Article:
Diamond Geezer’s card puzzle reminded me of a more complicated puzzle, which was devised and solved by my colleague and co-author Donald Preece. He is very proud of this, and justifiably so. In this post I will simply set the problem; later I will describe the mathematical background, and maybe give the solution.

The problem is to take a regular pack of 52 playing cards, and lay them out in a rectangle with four rows of 13 cards, so as to satisfy the following conditions:

- Each suit is represented once in each column.
- Each face value is represented once in each row.
- Two cards with the same value never occur together in a column.
- Each row contains four cards of one suit and three of each of the others.
- Any two columns share eactly one value, and any two values occur together in exactly one column.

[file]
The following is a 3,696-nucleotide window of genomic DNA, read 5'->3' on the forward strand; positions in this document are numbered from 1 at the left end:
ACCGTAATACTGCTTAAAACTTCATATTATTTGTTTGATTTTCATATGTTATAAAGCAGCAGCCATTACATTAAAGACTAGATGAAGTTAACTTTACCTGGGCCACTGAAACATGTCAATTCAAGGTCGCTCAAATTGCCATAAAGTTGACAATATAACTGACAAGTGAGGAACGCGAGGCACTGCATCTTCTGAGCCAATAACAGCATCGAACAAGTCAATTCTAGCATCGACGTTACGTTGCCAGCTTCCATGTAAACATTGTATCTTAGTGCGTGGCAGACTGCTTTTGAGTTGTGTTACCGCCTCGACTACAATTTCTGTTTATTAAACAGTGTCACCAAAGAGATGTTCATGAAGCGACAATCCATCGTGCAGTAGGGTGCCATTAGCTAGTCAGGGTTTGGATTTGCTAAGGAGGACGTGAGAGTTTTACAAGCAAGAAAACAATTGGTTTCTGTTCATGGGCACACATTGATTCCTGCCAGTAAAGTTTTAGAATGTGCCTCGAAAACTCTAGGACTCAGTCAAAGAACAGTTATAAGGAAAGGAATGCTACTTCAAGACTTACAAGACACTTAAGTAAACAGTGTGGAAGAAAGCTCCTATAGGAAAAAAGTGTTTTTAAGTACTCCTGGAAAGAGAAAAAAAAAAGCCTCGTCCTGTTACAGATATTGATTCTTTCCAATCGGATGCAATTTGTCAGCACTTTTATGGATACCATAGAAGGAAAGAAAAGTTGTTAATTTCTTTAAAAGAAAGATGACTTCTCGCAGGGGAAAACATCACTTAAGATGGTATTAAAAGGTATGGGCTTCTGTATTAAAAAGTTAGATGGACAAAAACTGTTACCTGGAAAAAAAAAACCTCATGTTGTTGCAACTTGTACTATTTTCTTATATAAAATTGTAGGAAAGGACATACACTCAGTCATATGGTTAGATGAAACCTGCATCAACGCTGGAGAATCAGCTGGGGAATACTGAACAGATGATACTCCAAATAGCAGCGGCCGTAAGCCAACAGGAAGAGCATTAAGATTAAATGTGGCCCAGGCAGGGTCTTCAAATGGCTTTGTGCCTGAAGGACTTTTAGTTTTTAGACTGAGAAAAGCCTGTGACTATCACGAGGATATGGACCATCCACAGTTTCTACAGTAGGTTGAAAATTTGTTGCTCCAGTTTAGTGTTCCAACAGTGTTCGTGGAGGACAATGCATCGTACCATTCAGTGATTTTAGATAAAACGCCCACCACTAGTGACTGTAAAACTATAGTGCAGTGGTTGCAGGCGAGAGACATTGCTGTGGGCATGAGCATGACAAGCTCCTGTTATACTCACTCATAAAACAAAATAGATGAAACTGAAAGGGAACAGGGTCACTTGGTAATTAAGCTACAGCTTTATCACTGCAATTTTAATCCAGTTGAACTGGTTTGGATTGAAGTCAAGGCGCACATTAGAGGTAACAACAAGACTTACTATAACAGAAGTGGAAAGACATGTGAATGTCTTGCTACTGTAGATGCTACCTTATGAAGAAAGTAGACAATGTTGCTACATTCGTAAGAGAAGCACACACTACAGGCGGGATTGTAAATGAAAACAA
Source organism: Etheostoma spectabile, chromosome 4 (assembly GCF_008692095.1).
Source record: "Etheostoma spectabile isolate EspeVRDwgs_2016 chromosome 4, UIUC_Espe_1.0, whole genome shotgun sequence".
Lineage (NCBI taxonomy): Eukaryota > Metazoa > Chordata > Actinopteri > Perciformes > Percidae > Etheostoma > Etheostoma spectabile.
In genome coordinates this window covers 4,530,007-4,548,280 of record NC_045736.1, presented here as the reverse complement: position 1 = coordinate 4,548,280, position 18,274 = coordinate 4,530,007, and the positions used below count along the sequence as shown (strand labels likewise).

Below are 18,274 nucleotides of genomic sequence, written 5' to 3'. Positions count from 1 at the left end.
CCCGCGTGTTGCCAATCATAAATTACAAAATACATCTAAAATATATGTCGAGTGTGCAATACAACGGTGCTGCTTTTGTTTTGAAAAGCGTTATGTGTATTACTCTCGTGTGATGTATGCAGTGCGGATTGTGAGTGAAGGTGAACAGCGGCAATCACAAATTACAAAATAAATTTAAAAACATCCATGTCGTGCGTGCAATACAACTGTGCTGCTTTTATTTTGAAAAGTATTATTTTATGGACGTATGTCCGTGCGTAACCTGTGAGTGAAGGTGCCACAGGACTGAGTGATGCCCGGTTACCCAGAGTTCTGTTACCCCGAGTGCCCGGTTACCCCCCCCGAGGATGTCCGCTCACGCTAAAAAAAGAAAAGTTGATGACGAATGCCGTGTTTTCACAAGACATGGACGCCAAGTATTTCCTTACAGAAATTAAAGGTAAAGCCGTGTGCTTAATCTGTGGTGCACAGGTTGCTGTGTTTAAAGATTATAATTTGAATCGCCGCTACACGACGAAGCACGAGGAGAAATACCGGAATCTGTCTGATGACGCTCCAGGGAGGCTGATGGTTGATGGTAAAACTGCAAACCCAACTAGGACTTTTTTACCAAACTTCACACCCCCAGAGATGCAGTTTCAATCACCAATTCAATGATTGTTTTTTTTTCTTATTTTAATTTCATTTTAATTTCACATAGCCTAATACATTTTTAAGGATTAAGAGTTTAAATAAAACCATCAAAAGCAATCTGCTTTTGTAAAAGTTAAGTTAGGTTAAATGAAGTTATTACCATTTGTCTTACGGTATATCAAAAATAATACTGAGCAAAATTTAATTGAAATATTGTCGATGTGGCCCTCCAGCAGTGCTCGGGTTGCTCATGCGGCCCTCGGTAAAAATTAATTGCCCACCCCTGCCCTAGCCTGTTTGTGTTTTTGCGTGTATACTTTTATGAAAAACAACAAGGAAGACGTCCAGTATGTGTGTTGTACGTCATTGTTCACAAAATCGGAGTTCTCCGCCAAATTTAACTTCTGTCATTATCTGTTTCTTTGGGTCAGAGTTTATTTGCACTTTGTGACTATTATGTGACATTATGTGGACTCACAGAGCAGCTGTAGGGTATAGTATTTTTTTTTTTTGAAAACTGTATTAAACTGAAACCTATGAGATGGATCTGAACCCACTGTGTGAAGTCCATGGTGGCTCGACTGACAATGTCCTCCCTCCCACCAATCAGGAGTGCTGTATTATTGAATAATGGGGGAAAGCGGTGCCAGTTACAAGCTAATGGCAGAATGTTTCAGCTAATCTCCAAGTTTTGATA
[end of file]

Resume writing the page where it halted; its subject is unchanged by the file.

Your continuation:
Some brief commentary. Condition 4 says that the suits are as near as possible to being balanced over the rows; since 4 doesn’t divide 13, we can’t have exactly the same number of cards of each suit in a row. This condition could also be stated in the equivalent form “Each suit has four cards in one row and three in each of the others.”

Condition 5 is in some sense the hardest to satisfy. You may want to try to solve this condition, concentrating just on the values and the columns, and worry about the suits and the positions of the cards in the columns later.

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About Peter Cameron

I count all the things that need to be counted.